Many of our prospective clients often tell us that they are working successfully towards a safer culture, and yet never-events and avoidable harm do not appear to be diminishing on a National basis.*
Let's look at NatSSIPs and LocSSIPs on which there is a renewed focus at this time. Otherwise known as the Five Steps to Safer Surgery.
LocSSIPs is a topic that we have masses of experience in, helping Trusts develop their own best practice in briefing, checklist and debriefing . We are privileged to witness many excellent demonstrations using Natsipps techniques but sadly, we occasionally meet individuals who think they don't need such aids to safety.
Very recently I was disappointed to witness a Clinician quite deliberately reading news reports on his Smartphone while a Safer Surgery Checklist was being read. Sadly his clinical colleague said nothing. Rest assured that the situation was rectified at the time. However this is still not unique, though happily rare.
We have a responsibility to ensure the importance of NatSSIPs and the reasons behind its introduction are understood. In our view (and others) the use of checklists and safety techniques is not a personal option, but a mandate and a necessary core function of professional surgical performance.
NatSSIPs is built around the aviation based concept of threat and error management. This came out of the original NASA funded research at the University of Texas under the late professor Bob Helmreich.
Threat and Error Management is three steps:
•AVOID – in an ideal world you would avoid everything that could possibly go wrong
•TRAP - But of course you can't avoid everything in the real World. What you haven't been able to avoid you would wish to trap, in order to minimise any errors resulting in potential harm.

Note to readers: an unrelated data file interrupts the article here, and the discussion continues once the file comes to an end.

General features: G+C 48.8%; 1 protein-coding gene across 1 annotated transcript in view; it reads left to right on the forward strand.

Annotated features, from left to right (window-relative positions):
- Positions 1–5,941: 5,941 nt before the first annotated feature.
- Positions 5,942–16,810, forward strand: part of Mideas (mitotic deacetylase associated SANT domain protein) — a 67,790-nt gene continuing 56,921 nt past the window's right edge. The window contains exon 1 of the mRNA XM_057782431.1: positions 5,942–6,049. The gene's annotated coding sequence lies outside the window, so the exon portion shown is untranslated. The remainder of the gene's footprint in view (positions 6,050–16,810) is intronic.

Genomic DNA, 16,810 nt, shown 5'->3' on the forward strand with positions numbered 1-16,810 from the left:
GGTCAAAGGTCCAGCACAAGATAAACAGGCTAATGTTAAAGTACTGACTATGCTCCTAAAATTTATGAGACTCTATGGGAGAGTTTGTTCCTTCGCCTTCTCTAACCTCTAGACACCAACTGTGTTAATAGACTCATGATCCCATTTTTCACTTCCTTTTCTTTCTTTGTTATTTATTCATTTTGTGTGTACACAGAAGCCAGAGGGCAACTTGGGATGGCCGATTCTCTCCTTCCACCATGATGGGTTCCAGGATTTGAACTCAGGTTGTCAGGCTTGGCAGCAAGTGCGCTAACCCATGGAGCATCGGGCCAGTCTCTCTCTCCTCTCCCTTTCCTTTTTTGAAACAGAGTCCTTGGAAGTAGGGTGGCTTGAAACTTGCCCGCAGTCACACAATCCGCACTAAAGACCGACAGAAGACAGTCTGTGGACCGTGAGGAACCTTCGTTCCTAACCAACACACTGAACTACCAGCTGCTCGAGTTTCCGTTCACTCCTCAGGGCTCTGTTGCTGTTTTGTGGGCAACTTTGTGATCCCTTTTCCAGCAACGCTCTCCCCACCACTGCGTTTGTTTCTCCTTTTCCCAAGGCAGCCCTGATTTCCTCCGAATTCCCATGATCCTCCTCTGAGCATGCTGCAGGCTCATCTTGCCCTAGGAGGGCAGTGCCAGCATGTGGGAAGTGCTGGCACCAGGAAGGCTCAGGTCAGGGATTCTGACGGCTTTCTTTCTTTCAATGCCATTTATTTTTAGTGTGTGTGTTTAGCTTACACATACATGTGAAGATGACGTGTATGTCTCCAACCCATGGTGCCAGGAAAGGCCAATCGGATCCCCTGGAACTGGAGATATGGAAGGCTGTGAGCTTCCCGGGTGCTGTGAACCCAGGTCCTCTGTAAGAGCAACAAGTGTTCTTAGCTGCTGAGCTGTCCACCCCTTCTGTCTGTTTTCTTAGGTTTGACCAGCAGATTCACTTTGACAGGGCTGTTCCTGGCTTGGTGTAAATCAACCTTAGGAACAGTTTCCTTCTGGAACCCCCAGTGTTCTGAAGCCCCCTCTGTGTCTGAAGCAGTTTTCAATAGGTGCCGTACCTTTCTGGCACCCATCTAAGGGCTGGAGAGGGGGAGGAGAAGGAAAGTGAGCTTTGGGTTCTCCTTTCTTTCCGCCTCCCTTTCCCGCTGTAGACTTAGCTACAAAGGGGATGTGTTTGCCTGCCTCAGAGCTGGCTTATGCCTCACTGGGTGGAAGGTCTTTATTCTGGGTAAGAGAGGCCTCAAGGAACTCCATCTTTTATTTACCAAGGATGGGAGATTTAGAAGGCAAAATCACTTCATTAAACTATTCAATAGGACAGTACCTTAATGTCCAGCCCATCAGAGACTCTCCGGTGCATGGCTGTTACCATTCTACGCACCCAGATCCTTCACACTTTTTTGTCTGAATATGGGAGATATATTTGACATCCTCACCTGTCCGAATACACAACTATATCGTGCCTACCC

•MITIGATE (read definition)- Finally, one needs to reduce the effects if harmful but to stretch the meaning of 'Mitigate' – to learn from failure and of course success.
How does this work in practice?
In healthcare, as in aviation, the 'AVOID' phase is accomplished by having a briefing (Handover or Safety Huddle) normally performed at the start of a working shift or day. This is where the team get together, share plans for what should happen, build situation awareness (Plan A) across the whole team and prepare themselves for what they hope won't happen (Plan B, plan C etc).
'TRAP' - The 3 steps of the WHO Safer Surgery Checklist fulfil this role.The checklist serves as a memory aid to ensure all necessary safety issues have in fact been completed. Note – it is a Checklist - not a TICK LIST. It is completion of the actual CHECK that is crucial and not the ticking of a box!
Finally, 'MITIGATION'. Debriefing sits here as a tool for learning not blame. In the case of a successful outcome debriefing is the opportunity to discuss what went well, why it went well and how we will try to ensure it goes well tomorrow and thereafter.
In the event that it has not gone well, rather than resorting to blame and finger pointing; this step serves to investigate why and how something went awry. How and why well-intentioned, well-trained people have perhaps made an error, with a view to genuinely learning lessons and moving forward effectively for the whole team and ultimately the organisation and the profession.
Duty of Candour sits here too and is of course a legal, professional and a compassionate necessity.
After all, quite apart from the safety aspect, who gains the most respect? Someone who accepts and owns up to their own fallibility or someone who seeks to hide it?
Atrainability would be delighted to assist you in implementing LocSSIPs for your teams, please get in touch to arrange an informal phone chat at your convenience.
*Source: Never events data, click here